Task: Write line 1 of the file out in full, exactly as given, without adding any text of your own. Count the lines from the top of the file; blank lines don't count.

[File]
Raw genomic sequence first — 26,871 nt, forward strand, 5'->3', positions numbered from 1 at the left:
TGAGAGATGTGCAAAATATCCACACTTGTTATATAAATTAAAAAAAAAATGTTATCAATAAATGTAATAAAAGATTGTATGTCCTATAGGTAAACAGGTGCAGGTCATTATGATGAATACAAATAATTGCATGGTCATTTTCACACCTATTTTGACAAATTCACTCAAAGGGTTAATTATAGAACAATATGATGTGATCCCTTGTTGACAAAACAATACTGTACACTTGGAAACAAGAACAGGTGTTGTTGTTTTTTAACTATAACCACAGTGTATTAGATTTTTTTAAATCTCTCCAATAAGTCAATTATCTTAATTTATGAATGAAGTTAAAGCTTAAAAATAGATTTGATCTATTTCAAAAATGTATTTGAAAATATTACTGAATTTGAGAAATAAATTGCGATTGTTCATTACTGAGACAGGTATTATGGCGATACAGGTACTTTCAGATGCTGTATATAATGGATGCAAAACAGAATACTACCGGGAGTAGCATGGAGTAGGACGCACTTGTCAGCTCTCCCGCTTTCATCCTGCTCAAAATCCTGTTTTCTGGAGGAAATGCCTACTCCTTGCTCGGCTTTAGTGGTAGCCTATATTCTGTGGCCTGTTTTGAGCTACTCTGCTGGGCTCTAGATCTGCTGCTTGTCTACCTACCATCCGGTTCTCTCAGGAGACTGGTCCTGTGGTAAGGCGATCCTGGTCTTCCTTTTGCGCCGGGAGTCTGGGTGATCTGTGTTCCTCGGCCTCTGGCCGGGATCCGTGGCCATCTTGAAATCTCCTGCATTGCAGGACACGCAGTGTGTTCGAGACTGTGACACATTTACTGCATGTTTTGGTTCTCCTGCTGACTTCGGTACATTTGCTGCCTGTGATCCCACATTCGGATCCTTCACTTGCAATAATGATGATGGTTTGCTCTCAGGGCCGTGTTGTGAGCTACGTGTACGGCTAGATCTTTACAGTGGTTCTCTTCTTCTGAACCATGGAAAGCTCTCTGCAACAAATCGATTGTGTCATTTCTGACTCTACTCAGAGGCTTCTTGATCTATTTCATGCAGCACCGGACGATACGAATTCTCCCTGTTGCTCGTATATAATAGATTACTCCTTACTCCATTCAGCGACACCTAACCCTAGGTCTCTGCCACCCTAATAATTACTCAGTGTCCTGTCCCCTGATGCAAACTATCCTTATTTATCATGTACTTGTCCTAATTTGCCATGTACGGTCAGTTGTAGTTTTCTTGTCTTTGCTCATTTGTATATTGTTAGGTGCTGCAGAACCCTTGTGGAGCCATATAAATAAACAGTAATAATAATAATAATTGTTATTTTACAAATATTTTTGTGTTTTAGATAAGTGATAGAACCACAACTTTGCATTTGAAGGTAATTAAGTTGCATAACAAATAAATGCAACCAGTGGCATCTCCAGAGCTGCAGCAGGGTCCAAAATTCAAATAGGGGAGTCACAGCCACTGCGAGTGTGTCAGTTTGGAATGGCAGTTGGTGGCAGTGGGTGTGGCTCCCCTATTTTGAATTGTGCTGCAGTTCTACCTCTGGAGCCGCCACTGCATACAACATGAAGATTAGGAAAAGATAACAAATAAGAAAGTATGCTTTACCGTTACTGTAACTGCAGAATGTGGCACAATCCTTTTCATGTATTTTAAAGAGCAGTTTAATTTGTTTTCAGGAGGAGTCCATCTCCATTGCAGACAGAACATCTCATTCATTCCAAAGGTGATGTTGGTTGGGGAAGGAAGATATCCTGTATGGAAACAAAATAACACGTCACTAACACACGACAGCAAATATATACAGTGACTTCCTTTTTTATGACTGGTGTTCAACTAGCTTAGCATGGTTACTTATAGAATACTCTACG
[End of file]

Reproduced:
Raw genomic sequence first — 26,871 nt, forward strand, 5'->3', positions numbered from 1 at the left: